The issue of whether or not a permanent supportive housing program should be located in north Oak Cliff, continues to be a hot issue, that is not going away any time soon.
Larry James, our CEO wrote an op-ed piece dealing with the issue a few days ago. In it he addresses what appears to be the common backdrop against which the opposition is framed, and in doing so, he points out the solution that those of us who have studied and employed such a model as a solution to homelessness have found out across the country and here in Dallas as well.
"North Oak Cliff, I get your fears."
"I also have the solution to each and every one of them: permanent supportive housing, which wipes out the actions you are most concerned about today. At Central Dallas Ministries, we've placed more than 100 chronically homeless people in permanent housing with wrap-around services. Our results line up with reports from New York City, Seattle , Chicago, Los Angeles , San Diego and elsewhere. Once in housing, homeless people don't act homeless – because they're not."
"Give homeless people homes – permanent homes with accessible services administered by cordial, respectful, non-intrusive, concierge-like case managers – and the change you desire will be realized, but without all of the negatives you fear so much."
Read the rest of what Larry has to say here.
Jerry Herrington, co-founder of the Fort Worth Avenue Development Group, seeks to clarify the position of those who are against the project.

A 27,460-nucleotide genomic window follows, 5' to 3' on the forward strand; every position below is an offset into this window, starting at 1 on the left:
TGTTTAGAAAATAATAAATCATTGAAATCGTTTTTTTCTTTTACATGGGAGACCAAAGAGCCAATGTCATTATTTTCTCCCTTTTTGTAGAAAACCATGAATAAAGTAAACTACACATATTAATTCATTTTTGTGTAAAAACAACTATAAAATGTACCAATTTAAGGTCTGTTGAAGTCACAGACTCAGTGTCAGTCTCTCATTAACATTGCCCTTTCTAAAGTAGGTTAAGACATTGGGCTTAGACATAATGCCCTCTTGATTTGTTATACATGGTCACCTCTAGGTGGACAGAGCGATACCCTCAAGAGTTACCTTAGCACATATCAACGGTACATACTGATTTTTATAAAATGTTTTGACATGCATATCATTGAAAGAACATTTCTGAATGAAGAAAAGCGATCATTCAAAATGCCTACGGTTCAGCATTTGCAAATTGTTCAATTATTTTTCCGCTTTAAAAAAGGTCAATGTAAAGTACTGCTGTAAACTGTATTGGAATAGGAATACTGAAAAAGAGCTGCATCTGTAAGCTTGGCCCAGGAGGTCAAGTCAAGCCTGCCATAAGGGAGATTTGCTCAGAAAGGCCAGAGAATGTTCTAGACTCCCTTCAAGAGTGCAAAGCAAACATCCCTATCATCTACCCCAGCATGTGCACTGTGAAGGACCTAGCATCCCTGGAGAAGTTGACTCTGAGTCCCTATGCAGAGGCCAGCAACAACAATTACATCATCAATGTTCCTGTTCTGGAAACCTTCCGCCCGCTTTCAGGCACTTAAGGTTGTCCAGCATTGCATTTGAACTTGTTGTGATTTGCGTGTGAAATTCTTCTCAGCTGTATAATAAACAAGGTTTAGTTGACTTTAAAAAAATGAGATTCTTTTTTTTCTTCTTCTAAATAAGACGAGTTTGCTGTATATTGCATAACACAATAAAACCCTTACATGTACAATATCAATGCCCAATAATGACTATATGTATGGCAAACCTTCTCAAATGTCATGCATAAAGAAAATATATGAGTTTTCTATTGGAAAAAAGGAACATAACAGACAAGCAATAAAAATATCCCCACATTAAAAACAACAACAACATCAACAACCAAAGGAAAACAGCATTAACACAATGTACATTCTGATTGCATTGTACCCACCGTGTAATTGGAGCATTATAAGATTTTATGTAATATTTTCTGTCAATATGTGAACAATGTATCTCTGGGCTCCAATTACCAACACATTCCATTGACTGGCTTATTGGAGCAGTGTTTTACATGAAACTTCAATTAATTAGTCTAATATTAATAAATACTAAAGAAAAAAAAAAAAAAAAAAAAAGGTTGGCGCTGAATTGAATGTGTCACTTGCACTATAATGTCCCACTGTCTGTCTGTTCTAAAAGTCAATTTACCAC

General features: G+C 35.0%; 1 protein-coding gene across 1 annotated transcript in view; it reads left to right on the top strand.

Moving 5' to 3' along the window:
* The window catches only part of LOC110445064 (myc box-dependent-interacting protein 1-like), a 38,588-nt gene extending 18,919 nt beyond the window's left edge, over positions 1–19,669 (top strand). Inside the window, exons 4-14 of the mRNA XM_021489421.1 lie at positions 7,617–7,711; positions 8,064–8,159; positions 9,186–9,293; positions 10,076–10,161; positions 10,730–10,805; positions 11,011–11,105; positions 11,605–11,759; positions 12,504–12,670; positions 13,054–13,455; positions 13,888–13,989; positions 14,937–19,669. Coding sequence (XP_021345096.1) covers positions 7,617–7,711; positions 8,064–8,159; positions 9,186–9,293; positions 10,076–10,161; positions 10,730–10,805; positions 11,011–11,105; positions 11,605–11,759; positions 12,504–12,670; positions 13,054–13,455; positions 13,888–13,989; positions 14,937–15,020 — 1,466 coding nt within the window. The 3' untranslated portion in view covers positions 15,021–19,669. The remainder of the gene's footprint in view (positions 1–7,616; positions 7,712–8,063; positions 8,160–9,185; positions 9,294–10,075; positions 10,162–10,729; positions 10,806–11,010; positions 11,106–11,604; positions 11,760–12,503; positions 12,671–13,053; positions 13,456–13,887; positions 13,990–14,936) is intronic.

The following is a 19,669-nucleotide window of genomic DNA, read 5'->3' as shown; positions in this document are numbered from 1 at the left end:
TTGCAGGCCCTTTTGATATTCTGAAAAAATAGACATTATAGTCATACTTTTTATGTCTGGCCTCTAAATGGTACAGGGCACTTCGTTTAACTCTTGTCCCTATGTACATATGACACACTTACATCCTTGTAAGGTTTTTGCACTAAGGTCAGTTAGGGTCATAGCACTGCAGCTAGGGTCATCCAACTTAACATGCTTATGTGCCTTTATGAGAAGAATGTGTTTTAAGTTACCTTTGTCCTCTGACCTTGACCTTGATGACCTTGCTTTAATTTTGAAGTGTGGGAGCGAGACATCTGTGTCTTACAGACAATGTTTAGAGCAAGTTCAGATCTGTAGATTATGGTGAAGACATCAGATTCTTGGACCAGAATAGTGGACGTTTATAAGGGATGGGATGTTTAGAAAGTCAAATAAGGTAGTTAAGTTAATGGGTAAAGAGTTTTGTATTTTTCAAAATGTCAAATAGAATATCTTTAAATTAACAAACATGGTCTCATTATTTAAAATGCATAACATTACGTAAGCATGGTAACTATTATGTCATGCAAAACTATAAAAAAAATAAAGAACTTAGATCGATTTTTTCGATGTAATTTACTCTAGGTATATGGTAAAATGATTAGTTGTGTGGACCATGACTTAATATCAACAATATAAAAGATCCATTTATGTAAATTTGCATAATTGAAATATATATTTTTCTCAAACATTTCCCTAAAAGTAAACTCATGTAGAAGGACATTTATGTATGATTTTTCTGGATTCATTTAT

"The anger in north Oak Cliff has little to do with the homeless or supportive housing; it has a lot to do with the attitude behind words such as those James used and the reluctance by the Dallas Housing Authority and Metro Dallas Homeless Alliance to communicate directly and transparently."
"Fact: Most people in North Oak Cliff favor permanent supportive housing for the homeless. And before you retort, "Yes, but not in your back yard," please note that those of us who created the Fort Worth Avenue Development Group always envisioned such housing as part of the corridor's mix."
"It's not the concept, but the process that's ignited the outrage, a process that took place without our knowledge, our input or any effort to meld the project into our overall Fort Worth Avenue strategy."
"Fact: The people of north Oak Cliff don't fear the homeless. As happens in any neighborhood dispute, some have sent e-mails with inaccurate information. Yet others of us have relatives who either need homeless-related services or have in the past. We do not appreciate our loved ones being used as political pawns, trotted out at council meetings like circus bears asked to perform for the crowd. They and their circumstance deserve more dignity than that."
You can read the rest of his column here.
I believe, sifting through the information that I've heard and read, that the residents should have been better informed and educated on this (although, I don't think that this would have changed any minds). But at what point is the council person representing this district responsible for providing the forum for such information to come to his district. Especially if he's known about it a year in advance.
Although I believe Mr. Herrington to be wrong about the motives of presenting the prospective residents of Cliff Manor before opponents of a project which would give them an the chance to reset their lives. I also believe that there is more than one way to be a political pawn.